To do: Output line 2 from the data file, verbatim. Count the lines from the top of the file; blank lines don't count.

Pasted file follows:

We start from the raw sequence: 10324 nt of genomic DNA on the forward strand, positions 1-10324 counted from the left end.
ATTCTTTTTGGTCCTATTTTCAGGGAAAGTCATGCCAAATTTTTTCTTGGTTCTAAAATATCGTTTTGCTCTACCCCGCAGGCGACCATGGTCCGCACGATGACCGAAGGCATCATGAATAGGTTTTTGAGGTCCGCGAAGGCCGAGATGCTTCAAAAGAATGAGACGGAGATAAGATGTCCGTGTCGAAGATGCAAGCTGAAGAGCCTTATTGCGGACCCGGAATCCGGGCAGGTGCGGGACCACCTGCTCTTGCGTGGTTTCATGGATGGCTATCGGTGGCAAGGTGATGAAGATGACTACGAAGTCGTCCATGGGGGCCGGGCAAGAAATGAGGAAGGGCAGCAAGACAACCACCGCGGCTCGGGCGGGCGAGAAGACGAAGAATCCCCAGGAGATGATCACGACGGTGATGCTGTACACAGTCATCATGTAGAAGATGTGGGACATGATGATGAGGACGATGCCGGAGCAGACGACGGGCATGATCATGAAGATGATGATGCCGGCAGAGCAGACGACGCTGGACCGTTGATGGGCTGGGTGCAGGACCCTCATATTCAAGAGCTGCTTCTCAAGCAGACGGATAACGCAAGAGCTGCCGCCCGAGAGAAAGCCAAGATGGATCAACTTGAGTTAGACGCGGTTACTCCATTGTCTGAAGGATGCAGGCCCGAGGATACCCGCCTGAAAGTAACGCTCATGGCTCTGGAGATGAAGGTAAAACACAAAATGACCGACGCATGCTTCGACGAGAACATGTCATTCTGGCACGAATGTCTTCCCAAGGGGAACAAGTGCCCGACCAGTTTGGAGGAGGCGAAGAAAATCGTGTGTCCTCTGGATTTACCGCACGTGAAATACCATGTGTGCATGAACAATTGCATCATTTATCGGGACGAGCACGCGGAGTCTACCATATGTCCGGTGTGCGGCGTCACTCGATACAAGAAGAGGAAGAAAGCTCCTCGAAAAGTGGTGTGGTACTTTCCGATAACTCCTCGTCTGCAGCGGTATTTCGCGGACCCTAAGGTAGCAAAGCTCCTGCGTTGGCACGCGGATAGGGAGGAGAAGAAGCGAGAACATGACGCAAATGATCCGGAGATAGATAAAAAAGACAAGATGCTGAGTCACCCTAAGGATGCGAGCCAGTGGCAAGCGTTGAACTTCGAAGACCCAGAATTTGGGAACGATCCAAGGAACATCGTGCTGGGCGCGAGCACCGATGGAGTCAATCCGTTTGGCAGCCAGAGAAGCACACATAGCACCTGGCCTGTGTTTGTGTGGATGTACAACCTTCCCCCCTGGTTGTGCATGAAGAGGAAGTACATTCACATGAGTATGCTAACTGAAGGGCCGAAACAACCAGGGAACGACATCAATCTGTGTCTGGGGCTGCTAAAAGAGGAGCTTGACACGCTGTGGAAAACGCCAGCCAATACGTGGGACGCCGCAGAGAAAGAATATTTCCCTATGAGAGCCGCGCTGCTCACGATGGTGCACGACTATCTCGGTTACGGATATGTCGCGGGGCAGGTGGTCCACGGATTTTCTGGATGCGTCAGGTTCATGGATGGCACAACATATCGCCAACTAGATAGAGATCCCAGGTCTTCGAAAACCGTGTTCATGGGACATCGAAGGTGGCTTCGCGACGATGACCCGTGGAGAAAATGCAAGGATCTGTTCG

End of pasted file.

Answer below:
ATTCTTTTTGGTCCTATTTTCAGGGAAAGTCATGCCAAATTTTTTCTTGGTTCTAAAATATCGTTTTGCTCTACCCCGCAGGCGACCATGGTCCGCACGATGACCGAAGGCATCATGAATAGGTTTTTGAGGTCCGCGAAGGCCGAGATGCTTCAAAAGAATGAGACGGAGATAAGATGTCCGTGTCGAAGATGCAAGCTGAAGAGCCTTATTGCGGACCCGGAATCCGGGCAGGTGCGGGACCACCTGCTCTTGCGTGGTTTCATGGATGGCTATCGGTGGCAAGGTGATGAAGATGACTACGAAGTCGTCCATGGGGGCCGGGCAAGAAATGAGGAAGGGCAGCAAGACAACCACCGCGGCTCGGGCGGGCGAGAAGACGAAGAATCCCCAGGAGATGATCACGACGGTGATGCTGTACACAGTCATCATGTAGAAGATGTGGGACATGATGATGAGGACGATGCCGGAGCAGACGACGGGCATGATCATGAAGATGATGATGCCGGCAGAGCAGACGACGCTGGACCGTTGATGGGCTGGGTGCAGGACCCTCATATTCAAGAGCTGCTTCTCAAGCAGACGGATAACGCAAGAGCTGCCGCCCGAGAGAAAGCCAAGATGGATCAACTTGAGTTAGACGCGGTTACTCCATTGTCTGAAGGATGCAGGCCCGAGGATACCCGCCTGAAAGTAACGCTCATGGCTCTGGAGATGAAGGTAAAACACAAAATGACCGACGCATGCTTCGACGAGAACATGTCATTCTGGCACGAATGTCTTCCCAAGGGGAACAAGTGCCCGACCAGTTTGGAGGAGGCGAAGAAAATCGTGTGTCCTCTGGATTTACCGCACGTGAAATACCATGTGTGCATGAACAATTGCATCATTTATCGGGACGAGCACGCGGAGTCTACCATATGTCCGGTGTGCGGCGTCACTCGATACAAGAAGAGGAAGAAAGCTCCTCGAAAAGTGGTGTGGTACTTTCCGATAACTCCTCGTCTGCAGCGGTATTTCGCGGACCCTAAGGTAGCAAAGCTCCTGCGTTGGCACGCGGATAGGGAGGAGAAGAAGCGAGAACATGACGCAAATGATCCGGAGATAGATAAAAAAGACAAGATGCTGAGTCACCCTAAGGATGCGAGCCAGTGGCAAGCGTTGAACTTCGAAGACCCAGAATTTGGGAACGATCCAAGGAACATCGTGCTGGGCGCGAGCACCGATGGAGTCAATCCGTTTGGCAGCCAGAGAAGCACACATAGCACCTGGCCTGTGTTTGTGTGGATGTACAACCTTCCCCCCTGGTTGTGCATGAAGAGGAAGTACATTCACATGAGTATGCTAACTGAAGGGCCGAAACAACCAGGGAACGACATCAATCTGTGTCTGGGGCTGCTAAAAGAGGAGCTTGACACGCTGTGGAAAACGCCAGCCAATACGTGGGACGCCGCAGAGAAAGAATATTTCCCTATGAGAGCCGCGCTGCTCACGATGGTGCACGACTATCTCGGTTACGGATATGTCGCGGGGCAGGTGGTCCACGGATTTTCTGGATGCGTCAGGTTCATGGATGGCACAACATATCGCCAACTAGATAGAGATCCCAGGTCTTCGAAAACCGTGTTCATGGGACATCGAAGGTGGCTTCGCGACGATGACCCGTGGAGAAAATGCAAGGATCTGTTCG